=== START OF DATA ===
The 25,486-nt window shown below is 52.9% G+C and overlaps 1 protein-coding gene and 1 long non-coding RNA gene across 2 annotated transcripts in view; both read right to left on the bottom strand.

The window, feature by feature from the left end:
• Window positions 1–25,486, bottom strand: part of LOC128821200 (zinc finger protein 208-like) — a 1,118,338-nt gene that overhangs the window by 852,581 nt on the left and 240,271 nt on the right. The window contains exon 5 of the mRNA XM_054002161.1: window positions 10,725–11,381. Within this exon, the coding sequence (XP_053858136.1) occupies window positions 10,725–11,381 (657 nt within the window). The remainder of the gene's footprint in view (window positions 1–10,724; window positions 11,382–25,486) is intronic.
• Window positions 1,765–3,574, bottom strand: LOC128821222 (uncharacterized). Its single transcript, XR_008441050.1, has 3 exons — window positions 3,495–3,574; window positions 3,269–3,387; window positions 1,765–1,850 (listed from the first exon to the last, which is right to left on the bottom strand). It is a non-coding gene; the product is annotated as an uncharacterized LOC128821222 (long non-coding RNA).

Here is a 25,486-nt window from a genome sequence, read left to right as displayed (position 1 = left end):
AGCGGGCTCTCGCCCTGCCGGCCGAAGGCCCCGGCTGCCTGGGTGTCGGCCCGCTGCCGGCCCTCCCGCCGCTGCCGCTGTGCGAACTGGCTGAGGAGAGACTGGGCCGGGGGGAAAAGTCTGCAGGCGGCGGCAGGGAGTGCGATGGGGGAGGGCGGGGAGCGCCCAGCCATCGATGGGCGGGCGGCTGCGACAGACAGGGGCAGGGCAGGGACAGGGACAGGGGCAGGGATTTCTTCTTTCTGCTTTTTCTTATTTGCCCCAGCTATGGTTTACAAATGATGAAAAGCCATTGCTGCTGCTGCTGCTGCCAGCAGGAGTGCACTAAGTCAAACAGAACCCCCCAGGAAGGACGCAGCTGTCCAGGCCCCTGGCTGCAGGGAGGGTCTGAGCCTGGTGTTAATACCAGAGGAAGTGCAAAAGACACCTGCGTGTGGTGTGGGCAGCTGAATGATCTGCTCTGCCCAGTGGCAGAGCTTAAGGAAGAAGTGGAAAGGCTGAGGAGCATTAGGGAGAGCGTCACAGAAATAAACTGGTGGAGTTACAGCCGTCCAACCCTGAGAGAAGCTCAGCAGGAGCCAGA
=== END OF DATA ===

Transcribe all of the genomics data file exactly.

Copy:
The 25,486-nt window shown below is 52.9% G+C and overlaps 1 protein-coding gene and 1 long non-coding RNA gene across 2 annotated transcripts in view; both read right to left on the bottom strand.

The window, feature by feature from the left end:
• Window positions 1–25,486, bottom strand: part of LOC128821200 (zinc finger protein 208-like) — a 1,118,338-nt gene that overhangs the window by 852,581 nt on the left and 240,271 nt on the right. The window contains exon 5 of the mRNA XM_054002161.1: window positions 10,725–11,381. Within this exon, the coding sequence (XP_053858136.1) occupies window positions 10,725–11,381 (657 nt within the window). The remainder of the gene's footprint in view (window positions 1–10,724; window positions 11,382–25,486) is intronic.
• Window positions 1,765–3,574, bottom strand: LOC128821222 (uncharacterized). Its single transcript, XR_008441050.1, has 3 exons — window positions 3,495–3,574; window positions 3,269–3,387; window positions 1,765–1,850 (listed from the first exon to the last, which is right to left on the bottom strand). It is a non-coding gene; the product is annotated as an uncharacterized LOC128821222 (long non-coding RNA).

Here is a 25,486-nt window from a genome sequence, read left to right as displayed (position 1 = left end):
AGCGGGCTCTCGCCCTGCCGGCCGAAGGCCCCGGCTGCCTGGGTGTCGGCCCGCTGCCGGCCCTCCCGCCGCTGCCGCTGTGCGAACTGGCTGAGGAGAGACTGGGCCGGGGGGAAAAGTCTGCAGGCGGCGGCAGGGAGTGCGATGGGGGAGGGCGGGGAGCGCCCAGCCATCGATGGGCGGGCGGCTGCGACAGACAGGGGCAGGGCAGGGACAGGGACAGGGGCAGGGATTTCTTCTTTCTGCTTTTTCTTATTTGCCCCAGCTATGGTTTACAAATGATGAAAAGCCATTGCTGCTGCTGCTGCTGCCAGCAGGAGTGCACTAAGTCAAACAGAACCCCCCAGGAAGGACGCAGCTGTCCAGGCCCCTGGCTGCAGGGAGGGTCTGAGCCTGGTGTTAATACCAGAGGAAGTGCAAAAGACACCTGCGTGTGGTGTGGGCAGCTGAATGATCTGCTCTGCCCAGTGGCAGAGCTTAAGGAAGAAGTGGAAAGGCTGAGGAGCATTAGGGAGAGCGTCACAGAAATAAACTGGTGGAGTTACAGCCGTCCAACCCTGAGAGAAGCTCAGCAGGAGCCAGA